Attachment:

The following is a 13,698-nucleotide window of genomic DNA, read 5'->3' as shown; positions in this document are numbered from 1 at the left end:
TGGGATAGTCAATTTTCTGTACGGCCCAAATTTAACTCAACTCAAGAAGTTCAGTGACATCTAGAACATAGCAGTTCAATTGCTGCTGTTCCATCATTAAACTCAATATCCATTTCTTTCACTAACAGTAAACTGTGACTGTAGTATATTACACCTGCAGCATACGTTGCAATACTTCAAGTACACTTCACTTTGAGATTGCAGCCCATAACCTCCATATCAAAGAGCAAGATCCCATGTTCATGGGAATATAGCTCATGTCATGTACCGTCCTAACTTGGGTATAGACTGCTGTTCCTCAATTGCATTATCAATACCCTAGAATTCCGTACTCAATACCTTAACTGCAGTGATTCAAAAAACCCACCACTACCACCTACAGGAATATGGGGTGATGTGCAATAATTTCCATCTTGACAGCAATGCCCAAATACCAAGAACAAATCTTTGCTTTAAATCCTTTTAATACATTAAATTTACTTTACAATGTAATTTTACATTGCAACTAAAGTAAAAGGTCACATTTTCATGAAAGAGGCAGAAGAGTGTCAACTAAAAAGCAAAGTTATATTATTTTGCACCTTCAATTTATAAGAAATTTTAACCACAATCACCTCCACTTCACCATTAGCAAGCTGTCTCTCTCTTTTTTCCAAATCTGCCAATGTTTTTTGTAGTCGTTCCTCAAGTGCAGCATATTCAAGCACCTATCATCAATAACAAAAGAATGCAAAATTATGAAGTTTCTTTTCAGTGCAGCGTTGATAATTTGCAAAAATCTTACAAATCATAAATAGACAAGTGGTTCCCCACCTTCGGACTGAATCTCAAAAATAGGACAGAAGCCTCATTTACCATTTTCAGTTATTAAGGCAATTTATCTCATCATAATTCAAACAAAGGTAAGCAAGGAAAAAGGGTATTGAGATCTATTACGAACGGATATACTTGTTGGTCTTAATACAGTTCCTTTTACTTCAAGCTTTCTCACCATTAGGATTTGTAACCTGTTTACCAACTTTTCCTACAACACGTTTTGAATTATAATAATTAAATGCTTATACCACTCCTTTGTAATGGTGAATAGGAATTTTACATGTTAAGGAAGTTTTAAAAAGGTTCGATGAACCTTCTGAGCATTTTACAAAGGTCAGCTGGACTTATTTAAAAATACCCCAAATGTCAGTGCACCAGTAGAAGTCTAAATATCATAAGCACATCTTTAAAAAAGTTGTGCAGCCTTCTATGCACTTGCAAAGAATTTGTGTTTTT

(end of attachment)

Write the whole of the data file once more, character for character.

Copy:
The following is a 13,698-nucleotide window of genomic DNA, read 5'->3' as shown; positions in this document are numbered from 1 at the left end:
TGGGATAGTCAATTTTCTGTACGGCCCAAATTTAACTCAACTCAAGAAGTTCAGTGACATCTAGAACATAGCAGTTCAATTGCTGCTGTTCCATCATTAAACTCAATATCCATTTCTTTCACTAACAGTAAACTGTGACTGTAGTATATTACACCTGCAGCATACGTTGCAATACTTCAAGTACACTTCACTTTGAGATTGCAGCCCATAACCTCCATATCAAAGAGCAAGATCCCATGTTCATGGGAATATAGCTCATGTCATGTACCGTCCTAACTTGGGTATAGACTGCTGTTCCTCAATTGCATTATCAATACCCTAGAATTCCGTACTCAATACCTTAACTGCAGTGATTCAAAAAACCCACCACTACCACCTACAGGAATATGGGGTGATGTGCAATAATTTCCATCTTGACAGCAATGCCCAAATACCAAGAACAAATCTTTGCTTTAAATCCTTTTAATACATTAAATTTACTTTACAATGTAATTTTACATTGCAACTAAAGTAAAAGGTCACATTTTCATGAAAGAGGCAGAAGAGTGTCAACTAAAAAGCAAAGTTATATTATTTTGCACCTTCAATTTATAAGAAATTTTAACCACAATCACCTCCACTTCACCATTAGCAAGCTGTCTCTCTCTTTTTTCCAAATCTGCCAATGTTTTTTGTAGTCGTTCCTCAAGTGCAGCATATTCAAGCACCTATCATCAATAACAAAAGAATGCAAAATTATGAAGTTTCTTTTCAGTGCAGCGTTGATAATTTGCAAAAATCTTACAAATCATAAATAGACAAGTGGTTCCCCACCTTCGGACTGAATCTCAAAAATAGGACAGAAGCCTCATTTACCATTTTCAGTTATTAAGGCAATTTATCTCATCATAATTCAAACAAAGGTAAGCAAGGAAAAAGGGTATTGAGATCTATTACGAACGGATATACTTGTTGGTCTTAATACAGTTCCTTTTACTTCAAGCTTTCTCACCATTAGGATTTGTAACCTGTTTACCAACTTTTCCTACAACACGTTTTGAATTATAATAATTAAATGCTTATACCACTCCTTTGTAATGGTGAATAGGAATTTTACATGTTAAGGAAGTTTTAAAAAGGTTCGATGAACCTTCTGAGCATTTTACAAAGGTCAGCTGGACTTATTTAAAAATACCCCAAATGTCAGTGCACCAGTAGAAGTCTAAATATCATAAGCACATCTTTAAAAAAGTTGTGCAGCCTTCTATGCACTTGCAAAGAATTTGTGTTTTT